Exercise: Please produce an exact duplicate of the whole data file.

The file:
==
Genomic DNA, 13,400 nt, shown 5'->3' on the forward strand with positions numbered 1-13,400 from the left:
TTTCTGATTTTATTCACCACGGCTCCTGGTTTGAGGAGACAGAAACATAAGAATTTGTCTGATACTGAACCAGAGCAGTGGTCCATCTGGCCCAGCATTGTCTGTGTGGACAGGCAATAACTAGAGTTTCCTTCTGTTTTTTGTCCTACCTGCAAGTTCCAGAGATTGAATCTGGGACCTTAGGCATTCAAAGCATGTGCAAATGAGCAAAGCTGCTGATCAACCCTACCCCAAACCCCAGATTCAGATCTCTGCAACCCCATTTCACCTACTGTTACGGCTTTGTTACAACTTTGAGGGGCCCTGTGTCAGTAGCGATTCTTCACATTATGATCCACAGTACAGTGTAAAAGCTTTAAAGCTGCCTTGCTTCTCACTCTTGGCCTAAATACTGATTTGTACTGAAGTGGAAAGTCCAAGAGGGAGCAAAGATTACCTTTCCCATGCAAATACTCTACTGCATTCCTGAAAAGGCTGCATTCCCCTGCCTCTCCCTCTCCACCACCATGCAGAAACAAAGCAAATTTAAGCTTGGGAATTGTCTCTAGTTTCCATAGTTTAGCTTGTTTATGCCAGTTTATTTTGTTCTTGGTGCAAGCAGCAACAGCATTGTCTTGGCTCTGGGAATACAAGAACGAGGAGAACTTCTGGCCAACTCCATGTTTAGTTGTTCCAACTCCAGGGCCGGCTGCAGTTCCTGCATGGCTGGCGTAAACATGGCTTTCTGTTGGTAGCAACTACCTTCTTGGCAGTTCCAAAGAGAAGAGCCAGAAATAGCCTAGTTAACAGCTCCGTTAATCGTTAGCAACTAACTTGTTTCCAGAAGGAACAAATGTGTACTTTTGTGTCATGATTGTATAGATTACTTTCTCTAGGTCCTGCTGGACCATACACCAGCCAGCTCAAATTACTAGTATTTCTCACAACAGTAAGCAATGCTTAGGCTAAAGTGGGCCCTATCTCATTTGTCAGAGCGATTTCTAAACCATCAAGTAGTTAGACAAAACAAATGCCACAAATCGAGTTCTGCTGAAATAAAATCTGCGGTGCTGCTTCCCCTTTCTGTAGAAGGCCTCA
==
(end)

Genomic DNA, 13,400 nt, shown 5'->3' on the forward strand with positions numbered 1-13,400 from the left:
TTTCTGATTTTATTCACCACGGCTCCTGGTTTGAGGAGACAGAAACATAAGAATTTGTCTGATACTGAACCAGAGCAGTGGTCCATCTGGCCCAGCATTGTCTGTGTGGACAGGCAATAACTAGAGTTTCCTTCTGTTTTTTGTCCTACCTGCAAGTTCCAGAGATTGAATCTGGGACCTTAGGCATTCAAAGCATGTGCAAATGAGCAAAGCTGCTGATCAACCCTACCCCAAACCCCAGATTCAGATCTCTGCAACCCCATTTCACCTACTGTTACGGCTTTGTTACAACTTTGAGGGGCCCTGTGTCAGTAGCGATTCTTCACATTATGATCCACAGTACAGTGTAAAAGCTTTAAAGCTGCCTTGCTTCTCACTCTTGGCCTAAATACTGATTTGTACTGAAGTGGAAAGTCCAAGAGGGAGCAAAGATTACCTTTCCCATGCAAATACTCTACTGCATTCCTGAAAAGGCTGCATTCCCCTGCCTCTCCCTCTCCACCACCATGCAGAAACAAAGCAAATTTAAGCTTGGGAATTGTCTCTAGTTTCCATAGTTTAGCTTGTTTATGCCAGTTTATTTTGTTCTTGGTGCAAGCAGCAACAGCATTGTCTTGGCTCTGGGAATACAAGAACGAGGAGAACTTCTGGCCAACTCCATGTTTAGTTGTTCCAACTCCAGGGCCGGCTGCAGTTCCTGCATGGCTGGCGTAAACATGGCTTTCTGTTGGTAGCAACTACCTTCTTGGCAGTTCCAAAGAGAAGAGCCAGAAATAGCCTAGTTAACAGCTCCGTTAATCGTTAGCAACTAACTTGTTTCCAGAAGGAACAAATGTGTACTTTTGTGTCATGATTGTATAGATTACTTTCTCTAGGTCCTGCTGGACCATACACCAGCCAGCTCAAATTACTAGTATTTCTCACAACAGTAAGCAATGCTTAGGCTAAAGTGGGCCCTATCTCATTTGTCAGAGCGATTTCTAAACCATCAAGTAGTTAGACAAAACAAATGCCACAAATCGAGTTCTGCTGAAATAAAATCTGCGGTGCTGCTTCCCCTTTCTGTAGAAGGCCTCA